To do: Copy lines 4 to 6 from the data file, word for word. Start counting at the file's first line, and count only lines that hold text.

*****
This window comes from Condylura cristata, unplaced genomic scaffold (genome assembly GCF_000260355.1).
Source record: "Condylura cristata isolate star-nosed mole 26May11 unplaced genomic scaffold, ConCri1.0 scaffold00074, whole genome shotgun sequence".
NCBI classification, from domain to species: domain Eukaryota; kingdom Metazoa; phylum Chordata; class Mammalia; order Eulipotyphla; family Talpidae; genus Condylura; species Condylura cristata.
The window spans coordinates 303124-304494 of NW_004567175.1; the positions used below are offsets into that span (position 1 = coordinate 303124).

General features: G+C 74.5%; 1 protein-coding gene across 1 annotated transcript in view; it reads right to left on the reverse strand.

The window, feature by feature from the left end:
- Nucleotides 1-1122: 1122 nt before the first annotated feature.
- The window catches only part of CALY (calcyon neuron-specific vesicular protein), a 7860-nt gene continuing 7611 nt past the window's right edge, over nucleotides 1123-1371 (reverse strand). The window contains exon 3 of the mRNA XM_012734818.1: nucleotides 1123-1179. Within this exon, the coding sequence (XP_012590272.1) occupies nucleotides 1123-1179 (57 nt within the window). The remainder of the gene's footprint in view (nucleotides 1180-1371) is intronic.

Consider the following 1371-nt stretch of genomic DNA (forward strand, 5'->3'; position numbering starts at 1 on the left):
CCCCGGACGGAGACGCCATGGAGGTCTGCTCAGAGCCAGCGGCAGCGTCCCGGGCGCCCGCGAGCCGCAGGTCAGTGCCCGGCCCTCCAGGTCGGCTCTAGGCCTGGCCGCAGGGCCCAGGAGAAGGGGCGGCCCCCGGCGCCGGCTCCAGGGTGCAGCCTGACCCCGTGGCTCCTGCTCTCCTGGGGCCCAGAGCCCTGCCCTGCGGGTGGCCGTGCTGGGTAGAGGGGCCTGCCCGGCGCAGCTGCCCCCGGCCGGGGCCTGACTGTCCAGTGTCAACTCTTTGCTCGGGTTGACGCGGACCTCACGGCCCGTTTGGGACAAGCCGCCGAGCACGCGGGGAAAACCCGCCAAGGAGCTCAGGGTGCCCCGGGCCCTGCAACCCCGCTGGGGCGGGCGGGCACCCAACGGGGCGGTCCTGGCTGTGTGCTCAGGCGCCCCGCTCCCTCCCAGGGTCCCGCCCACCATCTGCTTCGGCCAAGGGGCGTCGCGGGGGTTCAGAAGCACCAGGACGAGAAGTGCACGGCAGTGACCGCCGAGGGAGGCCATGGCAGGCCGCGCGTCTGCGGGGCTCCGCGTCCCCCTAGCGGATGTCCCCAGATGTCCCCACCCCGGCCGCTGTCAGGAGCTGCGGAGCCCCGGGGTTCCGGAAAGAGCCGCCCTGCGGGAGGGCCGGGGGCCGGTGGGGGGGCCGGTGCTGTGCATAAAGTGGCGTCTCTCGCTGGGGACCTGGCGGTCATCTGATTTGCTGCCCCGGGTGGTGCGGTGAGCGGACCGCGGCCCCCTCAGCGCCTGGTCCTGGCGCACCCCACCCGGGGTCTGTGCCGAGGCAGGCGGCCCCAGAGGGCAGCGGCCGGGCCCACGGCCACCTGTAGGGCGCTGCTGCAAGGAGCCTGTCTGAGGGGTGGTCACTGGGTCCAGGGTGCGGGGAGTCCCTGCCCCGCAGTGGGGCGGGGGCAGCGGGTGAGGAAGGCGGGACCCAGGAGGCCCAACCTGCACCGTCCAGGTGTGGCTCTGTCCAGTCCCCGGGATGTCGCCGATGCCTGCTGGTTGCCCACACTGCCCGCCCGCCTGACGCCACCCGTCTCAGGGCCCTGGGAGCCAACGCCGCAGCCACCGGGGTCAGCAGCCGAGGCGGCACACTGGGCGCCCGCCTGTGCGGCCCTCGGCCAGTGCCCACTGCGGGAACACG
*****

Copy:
The window spans coordinates 303124-304494 of NW_004567175.1; the positions used below are offsets into that span (position 1 = coordinate 303124).

General features: G+C 74.5%; 1 protein-coding gene across 1 annotated transcript in view; it reads right to left on the reverse strand.

The window, feature by feature from the left end: